GOP leaders’ focus is on controlling Congress amid presidential doubts

The top Republicans in the House and Senate are closely coordinating their efforts aimed at controlling Congress next year by trading lists of 2012 races they have prioritized. 

Speaker John Boehner (R-Ohio) has given $105,000 to senators and GOP candidates running for the upper chamber, while Senate Republican Leader Mitch McConnell (Ky.) has donated the same amount to House members and candidates.

McConnell told The Hill, “[Boehner] and I both have contributed to the priorities on each other’s sides.” 

The bicameral strategy comes as some high-profile conservatives, including former Majority Leader Dick Armey (R-Texas) and columnist George Will, have suggested that Congress, not the White House, should be the GOP’s focus this fall. That argument has emerged in the wake of President Obama’s improved polling numbers and growing angst on the right with the GOP presidential field.

Republicans need a net of four seats to capture the Senate (three if Obama loses). Boehner, meanwhile, is defending his new majority, which would become a minority if House Democrats pick up a net of 26 seats in November. 

McConnell has said that his top political goal in the 2012 cycle is to make Obama a one-term president. That statement triggered strong criticism from Democrats, who have repeatedly cited it over the last year, accusing McConnell of obstructionism. 

Regardless, some on Capitol Hill contend that McConnell is far more intent on becoming majority leader, a post he has never held. 

Boehner’s list of priority members in difficult election contests includes Reps. Brian Bilbray (Calif.), Dan Lungren (Calif.), Tom Latham (Iowa), Charlie Bass (N.H.) and Francisco “Quico” Canseco (Texas). 

McConnell’s list includes Sens. Dick Lugar (Ind.) and Orrin Hatch (Utah), who are both facing challenging primaries. Sens. Scott Brown (Mass.) and Dean Heller (Nev.) and former Sen. George Allen (Va.) have also been deemed priorities by the Kentucky Republican.

Boehner and McConnell have a close working relationship despite tension that emerged between the two amid the payroll tax debate in December.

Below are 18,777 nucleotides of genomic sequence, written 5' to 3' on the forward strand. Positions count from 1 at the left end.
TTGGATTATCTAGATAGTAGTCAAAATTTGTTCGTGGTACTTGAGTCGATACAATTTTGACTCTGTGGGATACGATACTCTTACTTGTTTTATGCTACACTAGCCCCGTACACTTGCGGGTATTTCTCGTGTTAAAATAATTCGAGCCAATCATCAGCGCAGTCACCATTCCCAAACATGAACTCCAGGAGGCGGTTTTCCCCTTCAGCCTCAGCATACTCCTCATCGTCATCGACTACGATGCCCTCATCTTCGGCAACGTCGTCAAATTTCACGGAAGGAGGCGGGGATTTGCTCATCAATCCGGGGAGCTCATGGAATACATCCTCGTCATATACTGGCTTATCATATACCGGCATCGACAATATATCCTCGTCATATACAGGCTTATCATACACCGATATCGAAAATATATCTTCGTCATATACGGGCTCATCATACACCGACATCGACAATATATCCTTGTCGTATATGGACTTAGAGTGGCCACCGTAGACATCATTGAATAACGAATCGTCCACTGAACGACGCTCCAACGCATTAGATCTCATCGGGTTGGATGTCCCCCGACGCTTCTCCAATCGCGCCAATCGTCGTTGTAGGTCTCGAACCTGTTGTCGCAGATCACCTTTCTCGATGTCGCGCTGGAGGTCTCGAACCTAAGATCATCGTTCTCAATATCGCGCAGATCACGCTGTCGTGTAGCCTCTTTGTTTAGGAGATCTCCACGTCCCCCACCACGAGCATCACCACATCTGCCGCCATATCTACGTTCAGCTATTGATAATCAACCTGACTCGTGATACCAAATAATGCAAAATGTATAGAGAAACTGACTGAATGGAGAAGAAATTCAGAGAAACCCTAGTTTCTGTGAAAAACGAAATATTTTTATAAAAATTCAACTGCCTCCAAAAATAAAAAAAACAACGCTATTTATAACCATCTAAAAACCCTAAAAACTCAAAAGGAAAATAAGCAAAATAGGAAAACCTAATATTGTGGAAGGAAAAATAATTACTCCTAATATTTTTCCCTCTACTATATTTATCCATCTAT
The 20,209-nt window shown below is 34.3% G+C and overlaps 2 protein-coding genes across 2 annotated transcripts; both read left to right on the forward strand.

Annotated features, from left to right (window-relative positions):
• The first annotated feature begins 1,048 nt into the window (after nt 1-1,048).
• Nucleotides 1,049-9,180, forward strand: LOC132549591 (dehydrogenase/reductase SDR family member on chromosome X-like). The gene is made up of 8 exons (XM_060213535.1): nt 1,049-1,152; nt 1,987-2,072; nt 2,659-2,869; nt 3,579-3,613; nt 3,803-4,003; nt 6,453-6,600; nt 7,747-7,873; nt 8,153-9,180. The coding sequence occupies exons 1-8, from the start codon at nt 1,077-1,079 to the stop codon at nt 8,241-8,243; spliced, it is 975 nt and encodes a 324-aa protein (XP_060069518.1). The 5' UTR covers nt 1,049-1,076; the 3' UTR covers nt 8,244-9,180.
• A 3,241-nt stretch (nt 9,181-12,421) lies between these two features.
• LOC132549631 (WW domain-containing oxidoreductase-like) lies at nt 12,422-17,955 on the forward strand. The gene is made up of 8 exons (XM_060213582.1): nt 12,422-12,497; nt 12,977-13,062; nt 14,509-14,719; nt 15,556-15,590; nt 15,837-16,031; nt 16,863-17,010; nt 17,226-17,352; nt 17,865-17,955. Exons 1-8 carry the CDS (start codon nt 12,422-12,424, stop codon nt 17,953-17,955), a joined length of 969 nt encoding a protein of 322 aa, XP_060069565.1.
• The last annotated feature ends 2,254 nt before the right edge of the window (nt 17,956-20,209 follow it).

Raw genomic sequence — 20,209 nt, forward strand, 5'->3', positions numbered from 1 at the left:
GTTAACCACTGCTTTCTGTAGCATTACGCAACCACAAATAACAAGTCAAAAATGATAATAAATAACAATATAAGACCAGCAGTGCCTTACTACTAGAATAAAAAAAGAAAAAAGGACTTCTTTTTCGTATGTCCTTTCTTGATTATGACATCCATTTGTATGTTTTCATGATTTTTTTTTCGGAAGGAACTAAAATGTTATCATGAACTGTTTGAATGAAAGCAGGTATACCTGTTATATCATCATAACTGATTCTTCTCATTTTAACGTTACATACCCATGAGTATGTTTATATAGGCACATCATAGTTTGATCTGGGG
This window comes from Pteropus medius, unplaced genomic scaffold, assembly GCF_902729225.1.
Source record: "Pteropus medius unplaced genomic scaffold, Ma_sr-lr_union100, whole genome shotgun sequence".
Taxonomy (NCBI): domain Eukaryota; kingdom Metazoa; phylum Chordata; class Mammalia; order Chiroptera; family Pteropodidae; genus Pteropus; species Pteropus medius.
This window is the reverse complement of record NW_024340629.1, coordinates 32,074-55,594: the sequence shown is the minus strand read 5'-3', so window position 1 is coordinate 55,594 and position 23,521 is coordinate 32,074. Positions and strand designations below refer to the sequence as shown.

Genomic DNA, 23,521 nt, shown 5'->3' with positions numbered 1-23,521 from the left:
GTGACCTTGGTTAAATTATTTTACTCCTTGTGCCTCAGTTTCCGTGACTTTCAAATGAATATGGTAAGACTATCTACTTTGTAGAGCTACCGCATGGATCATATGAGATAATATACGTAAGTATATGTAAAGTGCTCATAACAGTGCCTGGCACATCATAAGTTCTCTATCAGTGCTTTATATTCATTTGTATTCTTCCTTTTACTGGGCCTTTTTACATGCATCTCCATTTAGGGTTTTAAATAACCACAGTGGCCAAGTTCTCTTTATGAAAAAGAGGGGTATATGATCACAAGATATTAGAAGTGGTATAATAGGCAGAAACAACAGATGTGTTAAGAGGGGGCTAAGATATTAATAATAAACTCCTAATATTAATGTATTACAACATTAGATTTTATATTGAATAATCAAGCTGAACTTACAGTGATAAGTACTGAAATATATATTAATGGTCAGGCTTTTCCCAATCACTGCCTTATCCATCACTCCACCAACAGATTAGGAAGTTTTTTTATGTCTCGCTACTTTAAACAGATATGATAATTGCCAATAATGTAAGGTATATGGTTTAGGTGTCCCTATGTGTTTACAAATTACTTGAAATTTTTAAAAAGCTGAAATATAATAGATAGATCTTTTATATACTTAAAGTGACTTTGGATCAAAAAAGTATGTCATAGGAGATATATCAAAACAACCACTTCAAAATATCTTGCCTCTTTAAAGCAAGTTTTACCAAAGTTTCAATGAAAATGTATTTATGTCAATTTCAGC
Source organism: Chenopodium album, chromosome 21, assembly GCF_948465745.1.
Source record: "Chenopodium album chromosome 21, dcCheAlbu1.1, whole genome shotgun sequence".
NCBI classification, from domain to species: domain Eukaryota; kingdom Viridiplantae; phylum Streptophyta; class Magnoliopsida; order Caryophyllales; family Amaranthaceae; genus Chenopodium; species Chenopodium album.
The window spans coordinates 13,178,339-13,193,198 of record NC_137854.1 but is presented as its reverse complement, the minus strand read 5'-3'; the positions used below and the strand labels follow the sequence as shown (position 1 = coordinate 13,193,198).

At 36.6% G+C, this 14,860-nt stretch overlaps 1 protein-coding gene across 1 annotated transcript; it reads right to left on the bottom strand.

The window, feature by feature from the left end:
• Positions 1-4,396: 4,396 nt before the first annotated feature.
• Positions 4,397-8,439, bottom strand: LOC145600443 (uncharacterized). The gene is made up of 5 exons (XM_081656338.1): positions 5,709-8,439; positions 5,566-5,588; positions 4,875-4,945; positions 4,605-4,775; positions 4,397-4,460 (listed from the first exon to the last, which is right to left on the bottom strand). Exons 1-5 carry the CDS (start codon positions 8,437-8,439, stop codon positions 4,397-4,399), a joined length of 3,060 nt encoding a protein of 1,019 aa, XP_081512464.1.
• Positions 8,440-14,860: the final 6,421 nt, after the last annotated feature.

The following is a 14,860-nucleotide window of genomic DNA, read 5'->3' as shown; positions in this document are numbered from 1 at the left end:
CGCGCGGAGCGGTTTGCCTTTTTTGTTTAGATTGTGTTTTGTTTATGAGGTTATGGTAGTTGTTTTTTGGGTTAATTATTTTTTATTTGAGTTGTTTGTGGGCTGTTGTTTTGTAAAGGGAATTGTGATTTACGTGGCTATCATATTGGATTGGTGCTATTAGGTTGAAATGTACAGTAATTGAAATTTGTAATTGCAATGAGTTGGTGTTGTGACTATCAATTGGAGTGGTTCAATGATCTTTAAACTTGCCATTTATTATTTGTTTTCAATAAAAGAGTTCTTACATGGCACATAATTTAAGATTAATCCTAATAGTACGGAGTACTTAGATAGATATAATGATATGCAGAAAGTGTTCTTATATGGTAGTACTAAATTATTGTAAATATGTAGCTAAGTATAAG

McConnell indicated that he and Boehner have exchanged lists of priority races “frequently.”

He added, “I’ll give him a list of my priorities, he’ll give me a list of his priorities. I contribute. He contributes.” 

It is clear, however, that the Republican leaders are stepping up their political donations to their House and Senate counterparts.

At this point in the 2010 cycle, McConnell and Boehner had only given a combined $35,000 to members and candidates on the other side of the Capitol, according to Federal Election Commission data. 

The political stakes are higher this year. Republicans feel they have a good chance to control both the House and Senate next year, a dynamic that Armey has likened to a “legislative fence” around the White House. 

Boehner’s leadership PAC spokesman Cory Fritz told The Hill that the Speaker is committed to winning back the Senate, as well as holding on to the House. 

“Strengthening our conservative House majority is the Speaker’s top priority, but he also recognizes what Republican control of the Senate would mean advancing measures to cut spending, repeal ObamaCare and help remove barriers to private-sector job creation. We’re happy to do what we can to help Leader McConnell and his team at the [National Republican Senatorial Committee],” Fritz said.

Democratic leaders are also upping the ante, giving more than they did last cycle, though not matching the Boehner/McConnell donations. 

According to the most recent filings, Senate Majority Leader Harry Reid’s (D-Nev.) leadership PAC, the Searchlight Fund, has donated $42,500 to eight House candidates, including Rep. Howard Berman (D-Calif.), who is in a tough primary against Rep. Brad Sherman (D-Calif.). 

House Minority Leader Nancy Pelosi’s (D-Calif.) leadership PAC, PAC to the Future, has doled out to Senate hopefuls, including Democratic Reps. Joe Donnelly (Ind.) and Mazie Hirono (Hawaii).

A number of House GOP members in tough races did not receive contributions from McConnell, including Reps. Allen West (Fla.), Judy Biggert (Ill.), Joe Heck (Nev.) and Ann Marie Buerkle (N.Y.), among others. It was unclear if they were on the list that Boehner gave to his Senate counterpart. 

Likewise, Boehner did not contribute to GOP candidates in competitive races in Missouri, New Mexico or Wisconsin. There are multiple Republican candidates vying in each of the primaries in those states.

McConnell’s list to Boehner did not include GOP candidates in competitive races in Missouri, New Mexico or Wisconsin. There are multiple Republican candidates vying in each of the primaries in those states. 

Republicans note there is a lot of time to donate to other candidates, pointing out that there are 245 days until the election.

Boehner donations to Senate GOP members/candidates

Ex-Sen. George Allen (Va.)

Rep. Rick Berg (N.D.)

Sen. Scott Brown (Mass.)

Sen. Orrin Hatch (Utah)

Sen. Dean Heller (Nev.)

Ex-Rep. Pete Hoekstra (Mich.)

Ex-Gov. Linda Lingle (Hawaii)

Sen. Dick Lugar (Ind.) 

Josh Mandel (Ohio)

Rep. Denny Rehberg (Mont.)

Sen. Olympia Snowe (Maine) (will not seek reelection)

McConnell donations to House GOP members/candidates

Andy Barr (Ky.)

Rep. Charlie Bass (N.H.)

Rep. Dan Benishek (Mich.)

Rep. Brian Bilbray (Calif.)

Rep. Francisco “Quico” Canseco (Texas)

Rep. Mike Coffman (Colo.) 

Rep. Paul Gosar (Ariz.) 

Rep. Leonard Lance (N.J.)

Rep. Tom Latham (Iowa)

Rep. Dan Lungren (Calif.)

Rep. Bobby Schilling (Ill.)